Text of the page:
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There are hundreds of catchy named hot tub chemical products that are marketed to solve specific problems that you may face during hot tub ownership. Do you need to use products that are specifically labeled for hot tubs or will chemicals you have around the house serve the same purpose?
There are numerous household items that you can use to maintain your hot tub. Items such as vinegar, baking soda, and chlorine bleach can all be used to replace specifically labeled products to maintain your hot tub.
What other household items can you use? You may be surprised to learn that there are many common household items that can be used in your hot tub. The real question is, will this save you any money? I will break it down for you.
What Are Common Hot Tub Chemicals?
When you have reached a state of hot tub nirvana, you shouldn’t need to mess with your hot tub’s water chemistry very much. Adjusting the pH and sanitizer levels when needed and a good filter cleaning and shocking routine should keep your hot tub fresh and ready to go.
While that is all you “should” need, there are going to be times when something is just off. And that is ok! We have all been there.
So what are some common hot tub chemicals?
The two most common sanitizers are chlorine and bromine. I use chlorine because have had bad skin reactions to bromine in the past, but both are very common in hot tubs. Spoiler alert! I have not found a household replacement for bromine.
There are multiple types of hot tub shock which if you are interested in learning more, please check out my article about shocking your hot tub.
The two most common ways to shock your hot tub is with a chlorine-based product most commonly dichlor shock or a non-chlorine-based product most commonly an oxygen/potassium derivative abbreviated as MPS.
Alkalinity and pH Adjustment
I have combined pH and Alkalinity together because in general their movement is intertwined. Lowering the pH in your hot tub will also lower the Alkalinity and raising the Alkalinity will also raise the pH.
One of the most frustrating things for me when adjusting my hot tub chemicals after a fresh fill is getting the pH balanced. My tap water has very high alkalinity, close to 300. Since alkalinity acts as a buffer to pH, I have to drop the alkalinity significantly before I will see the pH move to where it needs to be.
The chemical used to lower alkalinity (and pH) is sodium bisulfate.
To increase alkalinity (with a small impact on pH) you can use sodium bicarbonate. To increase pH (and alkalinity) you can use sodium carbonate.
A metal sequester is a product commonly used in hot tub water care. Its main purpose is to keep dissolved metals in the water from staining or damaging the hot tub surfaces. Most products achieve this using soluble metal chelators. A chelator is a binding agent that suppresses chemical activity.1
In the case of a metal chelator, the product binds to metal ions in the water a prevents them from being oxidized. The oxidation of a metal such as iron creates red rust stains that may permanently damage the acrylic shell of your hot tub. So it is important to stop this process before it happens.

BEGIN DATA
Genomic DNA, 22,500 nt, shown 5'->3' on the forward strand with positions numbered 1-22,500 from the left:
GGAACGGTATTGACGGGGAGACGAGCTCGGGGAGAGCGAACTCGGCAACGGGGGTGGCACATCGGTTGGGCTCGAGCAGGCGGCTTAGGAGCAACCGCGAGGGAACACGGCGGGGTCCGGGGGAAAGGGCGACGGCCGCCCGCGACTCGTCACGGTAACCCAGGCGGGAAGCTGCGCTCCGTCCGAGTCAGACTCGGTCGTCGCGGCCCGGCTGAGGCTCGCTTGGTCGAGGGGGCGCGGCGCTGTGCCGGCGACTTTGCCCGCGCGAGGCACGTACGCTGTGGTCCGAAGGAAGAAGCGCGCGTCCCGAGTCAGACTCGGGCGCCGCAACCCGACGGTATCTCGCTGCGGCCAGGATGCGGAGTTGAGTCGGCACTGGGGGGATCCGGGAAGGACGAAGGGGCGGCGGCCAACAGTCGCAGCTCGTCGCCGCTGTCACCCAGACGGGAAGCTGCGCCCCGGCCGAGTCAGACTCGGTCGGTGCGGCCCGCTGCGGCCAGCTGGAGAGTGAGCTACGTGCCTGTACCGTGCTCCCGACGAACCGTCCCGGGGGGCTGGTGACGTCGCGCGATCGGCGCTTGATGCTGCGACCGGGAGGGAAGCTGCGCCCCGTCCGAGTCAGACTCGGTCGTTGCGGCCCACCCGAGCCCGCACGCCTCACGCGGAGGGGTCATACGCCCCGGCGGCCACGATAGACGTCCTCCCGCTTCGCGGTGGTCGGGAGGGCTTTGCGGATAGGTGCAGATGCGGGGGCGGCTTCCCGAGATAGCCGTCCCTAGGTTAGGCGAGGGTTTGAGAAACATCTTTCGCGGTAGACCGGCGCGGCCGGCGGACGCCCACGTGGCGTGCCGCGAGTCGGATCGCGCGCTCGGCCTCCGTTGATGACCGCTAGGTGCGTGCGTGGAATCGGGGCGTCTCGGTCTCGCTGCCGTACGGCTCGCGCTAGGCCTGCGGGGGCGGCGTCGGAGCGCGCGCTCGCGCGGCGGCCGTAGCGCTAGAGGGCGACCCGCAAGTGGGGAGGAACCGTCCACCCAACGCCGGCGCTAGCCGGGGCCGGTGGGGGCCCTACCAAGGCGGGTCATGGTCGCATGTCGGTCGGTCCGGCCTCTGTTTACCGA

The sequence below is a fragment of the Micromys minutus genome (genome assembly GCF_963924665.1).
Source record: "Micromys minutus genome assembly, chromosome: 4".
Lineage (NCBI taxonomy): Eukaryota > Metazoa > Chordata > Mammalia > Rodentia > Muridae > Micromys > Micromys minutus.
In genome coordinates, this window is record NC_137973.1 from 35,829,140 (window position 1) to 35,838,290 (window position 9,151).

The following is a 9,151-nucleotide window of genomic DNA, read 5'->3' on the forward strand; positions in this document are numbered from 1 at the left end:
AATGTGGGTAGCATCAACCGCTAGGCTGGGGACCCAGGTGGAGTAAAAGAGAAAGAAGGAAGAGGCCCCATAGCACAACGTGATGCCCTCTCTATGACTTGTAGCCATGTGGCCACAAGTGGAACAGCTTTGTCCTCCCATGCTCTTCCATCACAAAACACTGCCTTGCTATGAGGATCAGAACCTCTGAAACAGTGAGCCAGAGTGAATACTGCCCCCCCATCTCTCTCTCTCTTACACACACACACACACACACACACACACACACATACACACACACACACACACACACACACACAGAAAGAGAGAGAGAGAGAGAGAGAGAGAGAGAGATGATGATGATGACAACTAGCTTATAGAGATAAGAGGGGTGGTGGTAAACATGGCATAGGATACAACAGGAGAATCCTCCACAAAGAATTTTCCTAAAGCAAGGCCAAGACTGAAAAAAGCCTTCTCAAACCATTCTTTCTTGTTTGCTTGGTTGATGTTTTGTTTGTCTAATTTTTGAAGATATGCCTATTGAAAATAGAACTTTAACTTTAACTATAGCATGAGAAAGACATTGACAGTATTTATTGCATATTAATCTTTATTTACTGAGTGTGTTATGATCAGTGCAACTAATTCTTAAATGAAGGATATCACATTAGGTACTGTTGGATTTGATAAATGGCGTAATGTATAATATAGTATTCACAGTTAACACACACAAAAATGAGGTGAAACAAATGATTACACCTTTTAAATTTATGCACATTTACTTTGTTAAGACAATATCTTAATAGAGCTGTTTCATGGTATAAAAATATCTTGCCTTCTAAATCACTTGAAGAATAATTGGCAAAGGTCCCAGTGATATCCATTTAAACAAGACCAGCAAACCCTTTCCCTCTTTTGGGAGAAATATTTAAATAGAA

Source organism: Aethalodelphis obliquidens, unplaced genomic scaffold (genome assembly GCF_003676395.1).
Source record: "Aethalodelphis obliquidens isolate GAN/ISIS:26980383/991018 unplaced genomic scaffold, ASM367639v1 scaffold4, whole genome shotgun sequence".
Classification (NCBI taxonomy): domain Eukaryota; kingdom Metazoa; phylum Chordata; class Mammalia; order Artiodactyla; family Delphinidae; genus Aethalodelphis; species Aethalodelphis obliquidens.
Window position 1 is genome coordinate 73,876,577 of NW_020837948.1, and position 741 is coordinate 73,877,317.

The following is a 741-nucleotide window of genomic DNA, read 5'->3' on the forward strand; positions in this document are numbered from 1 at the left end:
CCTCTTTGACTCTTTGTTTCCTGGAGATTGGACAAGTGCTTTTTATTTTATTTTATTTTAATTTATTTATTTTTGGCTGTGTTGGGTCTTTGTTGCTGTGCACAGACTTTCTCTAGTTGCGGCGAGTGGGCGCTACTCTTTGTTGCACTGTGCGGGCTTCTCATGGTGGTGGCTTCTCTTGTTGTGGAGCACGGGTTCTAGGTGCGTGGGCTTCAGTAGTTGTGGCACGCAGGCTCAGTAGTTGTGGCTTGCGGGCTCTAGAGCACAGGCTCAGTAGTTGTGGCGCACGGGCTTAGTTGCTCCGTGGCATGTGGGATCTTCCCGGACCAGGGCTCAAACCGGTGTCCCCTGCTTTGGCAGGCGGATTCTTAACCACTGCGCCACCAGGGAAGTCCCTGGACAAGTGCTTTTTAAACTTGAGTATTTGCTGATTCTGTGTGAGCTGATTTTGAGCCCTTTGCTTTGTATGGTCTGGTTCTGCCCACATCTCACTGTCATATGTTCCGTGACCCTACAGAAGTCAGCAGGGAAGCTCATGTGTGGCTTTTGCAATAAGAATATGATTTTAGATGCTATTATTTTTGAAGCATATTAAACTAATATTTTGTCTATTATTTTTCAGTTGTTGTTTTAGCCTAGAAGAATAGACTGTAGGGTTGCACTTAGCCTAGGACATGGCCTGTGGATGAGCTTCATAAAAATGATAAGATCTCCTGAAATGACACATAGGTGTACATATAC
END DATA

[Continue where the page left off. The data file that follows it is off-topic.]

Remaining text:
Almost every hot tub owner will have to deal with foam from time to time. The most common cause of foam in my experience is soaps, lotions, and products brought into the hot tub by its users. Ensuring your guests shower or rinse off before entering the hot tub should help reduce this cause of foaming, but it may still happen from time to time even with the strictest of policies.
This is a perfect scenario for a foam reducer product which is generally some form of silicone or non-silicone product that quickly breaks down the existing foam and prevents additional foam from forming temporarily. A really simple example of this in action is when you add cooking oil to a boiling pot of water that is bubbling over.
Other causes of foam are improper water balance, dirty filters, or water that needs to be changed. You can check out my guide to changing a filter where I will teach you how to get the most out of your filter so you can save money.
If improper water chemistry is causing your foaming issue, you will need to properly balance the water before you will be able to fix your foaming problem. In my experience, the foaming problem will usually disappear after the water is balanced and your sanitizer levels are adequate. If this doesn’t fix your problem then you might need to drain your hot tub and start over. With a fresh fill, I can teach you how to make your water last longer.
Cloudy water can sometimes be remedied by a water clarifier. One method of achieving this is using a product that binds to contaminates and helps them stick together. The goal is to create clumps that are large enough to be picked up by your hot tub filter. Another type of water clarifier is an enzyme-based product that breaks down the contaminants.
Both types can work well depending on your situation and preference.
What Household Items Can Replace Hot Tub Chemicals?
Cost: $4-$5 per gallon (9-12 cents per 3 oz use)
Yearly Savings: Significant!
Uses: Sanitizer, Chlorine Shock
Bleach is Sodium Hypochlorite or in other words chlorine in its pure form. In general, bleach bought in the store is diluted down to 6-8% sodium hypochlorite. In general, this means you will need about 3 oz of bleach (assuming 6% dilution) to bring a 500-gallon hot tub from 0 ppm to 3 ppm of free chlorine.